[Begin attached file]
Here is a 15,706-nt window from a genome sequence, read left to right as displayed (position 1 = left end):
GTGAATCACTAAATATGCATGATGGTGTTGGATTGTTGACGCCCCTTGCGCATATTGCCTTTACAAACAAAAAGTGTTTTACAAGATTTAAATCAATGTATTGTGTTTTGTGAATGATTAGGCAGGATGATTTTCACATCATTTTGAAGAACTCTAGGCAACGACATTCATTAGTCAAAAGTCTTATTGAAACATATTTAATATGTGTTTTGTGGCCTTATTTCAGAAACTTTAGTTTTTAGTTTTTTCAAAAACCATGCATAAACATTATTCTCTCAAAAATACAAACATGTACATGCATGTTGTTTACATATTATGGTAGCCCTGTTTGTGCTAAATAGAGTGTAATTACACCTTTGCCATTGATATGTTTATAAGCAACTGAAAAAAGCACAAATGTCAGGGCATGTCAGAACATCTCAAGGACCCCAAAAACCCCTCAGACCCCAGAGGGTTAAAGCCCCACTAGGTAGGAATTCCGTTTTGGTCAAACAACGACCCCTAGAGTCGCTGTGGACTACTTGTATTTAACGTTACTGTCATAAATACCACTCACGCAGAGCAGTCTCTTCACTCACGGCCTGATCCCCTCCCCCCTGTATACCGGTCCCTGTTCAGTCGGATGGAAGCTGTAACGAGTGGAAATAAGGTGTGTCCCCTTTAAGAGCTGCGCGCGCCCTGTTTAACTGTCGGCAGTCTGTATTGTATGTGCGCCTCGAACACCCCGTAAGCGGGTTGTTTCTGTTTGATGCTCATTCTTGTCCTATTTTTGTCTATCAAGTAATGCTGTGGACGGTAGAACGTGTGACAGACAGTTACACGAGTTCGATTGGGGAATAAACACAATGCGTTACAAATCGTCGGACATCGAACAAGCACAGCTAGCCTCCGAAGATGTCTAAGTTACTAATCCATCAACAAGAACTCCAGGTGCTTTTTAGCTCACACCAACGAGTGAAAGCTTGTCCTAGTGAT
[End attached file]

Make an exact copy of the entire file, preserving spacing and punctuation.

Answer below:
Here is a 15,706-nt window from a genome sequence, read left to right as displayed (position 1 = left end):
GTGAATCACTAAATATGCATGATGGTGTTGGATTGTTGACGCCCCTTGCGCATATTGCCTTTACAAACAAAAAGTGTTTTACAAGATTTAAATCAATGTATTGTGTTTTGTGAATGATTAGGCAGGATGATTTTCACATCATTTTGAAGAACTCTAGGCAACGACATTCATTAGTCAAAAGTCTTATTGAAACATATTTAATATGTGTTTTGTGGCCTTATTTCAGAAACTTTAGTTTTTAGTTTTTTCAAAAACCATGCATAAACATTATTCTCTCAAAAATACAAACATGTACATGCATGTTGTTTACATATTATGGTAGCCCTGTTTGTGCTAAATAGAGTGTAATTACACCTTTGCCATTGATATGTTTATAAGCAACTGAAAAAAGCACAAATGTCAGGGCATGTCAGAACATCTCAAGGACCCCAAAAACCCCTCAGACCCCAGAGGGTTAAAGCCCCACTAGGTAGGAATTCCGTTTTGGTCAAACAACGACCCCTAGAGTCGCTGTGGACTACTTGTATTTAACGTTACTGTCATAAATACCACTCACGCAGAGCAGTCTCTTCACTCACGGCCTGATCCCCTCCCCCCTGTATACCGGTCCCTGTTCAGTCGGATGGAAGCTGTAACGAGTGGAAATAAGGTGTGTCCCCTTTAAGAGCTGCGCGCGCCCTGTTTAACTGTCGGCAGTCTGTATTGTATGTGCGCCTCGAACACCCCGTAAGCGGGTTGTTTCTGTTTGATGCTCATTCTTGTCCTATTTTTGTCTATCAAGTAATGCTGTGGACGGTAGAACGTGTGACAGACAGTTACACGAGTTCGATTGGGGAATAAACACAATGCGTTACAAATCGTCGGACATCGAACAAGCACAGCTAGCCTCCGAAGATGTCTAAGTTACTAATCCATCAACAAGAACTCCAGGTGCTTTTTAGCTCACACCAACGAGTGAAAGCTTGTCCTAGTGAT